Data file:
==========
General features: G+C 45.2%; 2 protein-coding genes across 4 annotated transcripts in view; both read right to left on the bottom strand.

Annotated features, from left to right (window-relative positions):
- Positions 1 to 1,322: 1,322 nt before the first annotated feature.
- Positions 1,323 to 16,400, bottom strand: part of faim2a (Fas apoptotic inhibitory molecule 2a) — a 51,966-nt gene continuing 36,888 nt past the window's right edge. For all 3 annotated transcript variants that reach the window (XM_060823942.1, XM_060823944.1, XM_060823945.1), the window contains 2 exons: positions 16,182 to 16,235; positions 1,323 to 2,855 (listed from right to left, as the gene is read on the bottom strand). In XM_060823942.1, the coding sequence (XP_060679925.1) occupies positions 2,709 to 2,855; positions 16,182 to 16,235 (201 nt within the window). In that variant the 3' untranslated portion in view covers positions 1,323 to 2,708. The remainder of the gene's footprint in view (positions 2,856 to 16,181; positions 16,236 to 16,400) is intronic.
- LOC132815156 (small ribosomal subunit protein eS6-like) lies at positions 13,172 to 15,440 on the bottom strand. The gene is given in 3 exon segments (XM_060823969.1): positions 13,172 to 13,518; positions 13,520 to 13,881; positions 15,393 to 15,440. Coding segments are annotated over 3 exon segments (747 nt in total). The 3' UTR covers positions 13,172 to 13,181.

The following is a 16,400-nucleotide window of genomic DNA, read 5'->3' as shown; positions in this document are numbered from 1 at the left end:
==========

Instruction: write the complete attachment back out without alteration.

General features: G+C 45.2%; 2 protein-coding genes across 4 annotated transcripts in view; both read right to left on the bottom strand.

Annotated features, from left to right (window-relative positions):
- Positions 1 to 1,322: 1,322 nt before the first annotated feature.
- Positions 1,323 to 16,400, bottom strand: part of faim2a (Fas apoptotic inhibitory molecule 2a) — a 51,966-nt gene continuing 36,888 nt past the window's right edge. For all 3 annotated transcript variants that reach the window (XM_060823942.1, XM_060823944.1, XM_060823945.1), the window contains 2 exons: positions 16,182 to 16,235; positions 1,323 to 2,855 (listed from right to left, as the gene is read on the bottom strand). In XM_060823942.1, the coding sequence (XP_060679925.1) occupies positions 2,709 to 2,855; positions 16,182 to 16,235 (201 nt within the window). In that variant the 3' untranslated portion in view covers positions 1,323 to 2,708. The remainder of the gene's footprint in view (positions 2,856 to 16,181; positions 16,236 to 16,400) is intronic.
- LOC132815156 (small ribosomal subunit protein eS6-like) lies at positions 13,172 to 15,440 on the bottom strand. The gene is given in 3 exon segments (XM_060823969.1): positions 13,172 to 13,518; positions 13,520 to 13,881; positions 15,393 to 15,440. Coding segments are annotated over 3 exon segments (747 nt in total). The 3' UTR covers positions 13,172 to 13,181.

The following is a 16,400-nucleotide window of genomic DNA, read 5'->3' as shown; positions in this document are numbered from 1 at the left end: